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Drug Repurposing Market to witness CAGR outstanding 3.4% CAGR from 2023 to 2032

The size of the global market for Drug Repurposing was projected to be US$ 25.2 billion in 2021 and is anticipated to increase at a CAGR of 3.4% from 2023 to 2032.

Drug repurposing, also known as drug reprofiling, helps businesses to identify fresh clinical uses for already-available medications. All licensed, archived, and experimental medications can be used in new ways.

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The key players of the Global Drug Repurposing Market are:

Astellas Pharma, Sanofi, GSK, Exscientia Limited, Atomwise Inc, Biovista Inc, Centene Corp (Health Net, LLC), NuMedii Inc, SOM Innovation Biotech S.A., Pfizer Inc, Recursion Pharmaceuticals Inc, Healx, Johnson & Johnson, Sosei Group Corp (SoseiHeptares), plc, and others include important participants in the drug repurposing market.

Why drug repurposing is beneficial for pharmaceutical companies?

Pharmaceutical companies have a sizable stockpile of abandoned, unsuccessful, and terminated medications. This serves as a collection of exclusive substances that can be regarded as intellectual property. By using them to treat new diseases, a lot of these candidate molecules can be conserved.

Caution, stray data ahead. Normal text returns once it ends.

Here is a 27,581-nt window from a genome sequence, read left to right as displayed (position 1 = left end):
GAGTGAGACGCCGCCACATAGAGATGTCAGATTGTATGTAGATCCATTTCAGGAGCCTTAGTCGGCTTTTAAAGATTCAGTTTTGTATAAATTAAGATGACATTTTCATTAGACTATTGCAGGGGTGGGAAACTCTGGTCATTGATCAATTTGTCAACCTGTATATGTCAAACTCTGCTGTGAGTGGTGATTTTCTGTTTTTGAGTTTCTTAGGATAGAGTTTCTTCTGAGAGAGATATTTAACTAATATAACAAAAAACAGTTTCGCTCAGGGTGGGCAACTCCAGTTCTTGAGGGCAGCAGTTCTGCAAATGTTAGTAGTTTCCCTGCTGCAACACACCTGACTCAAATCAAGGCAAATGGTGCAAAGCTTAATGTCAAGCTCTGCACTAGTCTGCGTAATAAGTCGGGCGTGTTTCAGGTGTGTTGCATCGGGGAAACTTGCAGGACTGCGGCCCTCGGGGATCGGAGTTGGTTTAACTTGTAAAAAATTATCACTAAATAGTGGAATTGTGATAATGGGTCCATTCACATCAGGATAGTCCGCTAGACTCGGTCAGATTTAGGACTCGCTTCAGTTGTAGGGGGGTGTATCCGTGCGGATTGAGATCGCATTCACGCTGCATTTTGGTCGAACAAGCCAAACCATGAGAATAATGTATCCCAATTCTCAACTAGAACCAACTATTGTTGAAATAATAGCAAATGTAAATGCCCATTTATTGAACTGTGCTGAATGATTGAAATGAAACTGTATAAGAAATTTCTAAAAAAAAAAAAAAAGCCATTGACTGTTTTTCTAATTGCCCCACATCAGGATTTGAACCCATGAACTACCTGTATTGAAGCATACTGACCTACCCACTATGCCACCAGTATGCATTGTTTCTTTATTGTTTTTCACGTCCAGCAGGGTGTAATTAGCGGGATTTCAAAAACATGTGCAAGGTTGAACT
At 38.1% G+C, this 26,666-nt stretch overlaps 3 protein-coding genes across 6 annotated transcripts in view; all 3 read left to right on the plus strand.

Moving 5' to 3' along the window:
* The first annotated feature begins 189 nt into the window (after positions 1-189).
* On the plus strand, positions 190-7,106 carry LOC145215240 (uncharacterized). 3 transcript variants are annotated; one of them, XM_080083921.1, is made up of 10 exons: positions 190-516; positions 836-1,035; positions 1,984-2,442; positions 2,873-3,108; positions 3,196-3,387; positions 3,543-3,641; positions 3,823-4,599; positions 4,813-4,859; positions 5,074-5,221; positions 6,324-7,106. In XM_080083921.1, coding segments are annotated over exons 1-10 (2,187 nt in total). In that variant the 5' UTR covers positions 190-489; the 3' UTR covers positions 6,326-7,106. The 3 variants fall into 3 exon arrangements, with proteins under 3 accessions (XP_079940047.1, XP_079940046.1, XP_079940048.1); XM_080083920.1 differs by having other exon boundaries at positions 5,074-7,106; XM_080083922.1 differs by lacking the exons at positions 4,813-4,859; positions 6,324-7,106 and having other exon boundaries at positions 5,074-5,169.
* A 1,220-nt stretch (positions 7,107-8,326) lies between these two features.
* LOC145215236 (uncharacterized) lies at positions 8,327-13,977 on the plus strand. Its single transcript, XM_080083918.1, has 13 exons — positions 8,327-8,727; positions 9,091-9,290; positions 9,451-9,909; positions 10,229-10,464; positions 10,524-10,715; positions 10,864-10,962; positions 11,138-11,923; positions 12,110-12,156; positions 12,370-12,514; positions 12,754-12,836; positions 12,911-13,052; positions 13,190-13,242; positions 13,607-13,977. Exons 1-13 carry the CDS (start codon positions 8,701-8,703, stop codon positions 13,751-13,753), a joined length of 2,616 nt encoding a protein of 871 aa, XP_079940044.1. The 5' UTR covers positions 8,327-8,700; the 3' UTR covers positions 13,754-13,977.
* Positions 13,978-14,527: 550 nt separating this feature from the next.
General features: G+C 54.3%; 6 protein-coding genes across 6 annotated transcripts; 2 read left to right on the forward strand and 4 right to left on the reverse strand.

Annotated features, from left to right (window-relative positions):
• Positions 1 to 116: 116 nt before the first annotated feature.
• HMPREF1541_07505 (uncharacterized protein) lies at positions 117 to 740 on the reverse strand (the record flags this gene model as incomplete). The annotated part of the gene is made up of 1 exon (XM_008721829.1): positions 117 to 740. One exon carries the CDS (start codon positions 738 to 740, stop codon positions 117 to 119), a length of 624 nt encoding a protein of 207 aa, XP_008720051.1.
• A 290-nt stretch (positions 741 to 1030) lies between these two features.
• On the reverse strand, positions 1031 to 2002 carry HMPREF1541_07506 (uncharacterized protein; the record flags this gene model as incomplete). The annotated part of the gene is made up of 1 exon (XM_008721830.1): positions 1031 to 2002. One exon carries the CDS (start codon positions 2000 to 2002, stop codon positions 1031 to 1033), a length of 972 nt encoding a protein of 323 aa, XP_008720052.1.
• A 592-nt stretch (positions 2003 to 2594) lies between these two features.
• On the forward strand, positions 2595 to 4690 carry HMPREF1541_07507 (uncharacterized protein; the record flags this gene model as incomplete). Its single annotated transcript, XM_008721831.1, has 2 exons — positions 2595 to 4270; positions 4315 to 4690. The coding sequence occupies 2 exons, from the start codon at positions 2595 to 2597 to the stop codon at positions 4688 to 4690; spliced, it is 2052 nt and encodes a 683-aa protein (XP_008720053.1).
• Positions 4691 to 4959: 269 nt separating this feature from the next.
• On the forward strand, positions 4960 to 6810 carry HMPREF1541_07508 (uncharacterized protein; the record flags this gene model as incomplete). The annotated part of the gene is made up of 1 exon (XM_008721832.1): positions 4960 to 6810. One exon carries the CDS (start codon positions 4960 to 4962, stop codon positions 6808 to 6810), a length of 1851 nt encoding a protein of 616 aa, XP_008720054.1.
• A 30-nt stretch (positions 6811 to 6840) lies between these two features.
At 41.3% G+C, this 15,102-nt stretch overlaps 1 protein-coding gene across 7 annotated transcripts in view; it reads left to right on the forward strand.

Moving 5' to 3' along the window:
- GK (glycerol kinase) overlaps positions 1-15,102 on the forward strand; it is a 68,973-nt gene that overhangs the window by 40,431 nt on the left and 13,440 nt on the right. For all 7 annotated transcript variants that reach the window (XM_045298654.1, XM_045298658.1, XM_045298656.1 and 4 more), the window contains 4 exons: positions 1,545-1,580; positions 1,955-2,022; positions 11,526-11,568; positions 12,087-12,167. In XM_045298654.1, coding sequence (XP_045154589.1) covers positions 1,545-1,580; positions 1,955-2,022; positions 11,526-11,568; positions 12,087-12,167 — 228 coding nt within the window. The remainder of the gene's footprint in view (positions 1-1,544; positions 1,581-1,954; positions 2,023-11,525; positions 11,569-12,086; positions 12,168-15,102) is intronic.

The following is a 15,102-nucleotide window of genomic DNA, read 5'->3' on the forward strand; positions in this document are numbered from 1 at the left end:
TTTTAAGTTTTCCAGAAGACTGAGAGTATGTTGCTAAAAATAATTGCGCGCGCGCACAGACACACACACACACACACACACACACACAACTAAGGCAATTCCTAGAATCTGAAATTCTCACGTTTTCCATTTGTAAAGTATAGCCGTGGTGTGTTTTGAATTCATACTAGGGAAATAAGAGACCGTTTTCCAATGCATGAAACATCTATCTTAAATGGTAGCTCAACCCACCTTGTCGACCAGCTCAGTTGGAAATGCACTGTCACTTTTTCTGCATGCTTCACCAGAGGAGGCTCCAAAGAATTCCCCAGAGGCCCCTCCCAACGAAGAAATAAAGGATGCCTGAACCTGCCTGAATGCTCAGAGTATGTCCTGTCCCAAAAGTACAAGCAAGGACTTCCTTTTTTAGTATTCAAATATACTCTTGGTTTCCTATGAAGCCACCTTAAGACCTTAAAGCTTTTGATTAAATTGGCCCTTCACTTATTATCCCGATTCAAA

Additionally, pharmaceutical firms have access to a sizable amount of information from studies on medication combinations and clinical studies. This information can be used to monitor the indications and targets that their current pharmacological portfolio is most effective at treating.

Such medication recovery and conversion techniques offer the pharmaceutical industry a fantastic chance to optimize its portfolio by profitably reviving lost or abandoned medicinal ventures.

Global drug repurposing market is expanding:

Drugs that have been repurposed may allow the pharmaceutical industry to expand its current drug discovery business. Enhanced life cycles and patent administration for older pharmaceuticals are also made possible by drug repurposing.

The duration of the medication development process is shortened for reused ingredients because the physicochemical and production procedures are already well-established.

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The strongest prospects for drug repurposing are medications that have already passed pre-clinical and clinical testing for use in different disorders. Such medications will at the very least require simple efficacy tests and research on how they interact with diseases.

Similar to this, many pre-clinical tests, bio-safety evaluations, and phase 1 clinical studies can be skipped for medicines that are already licensed and on the market in the event that new targets are found.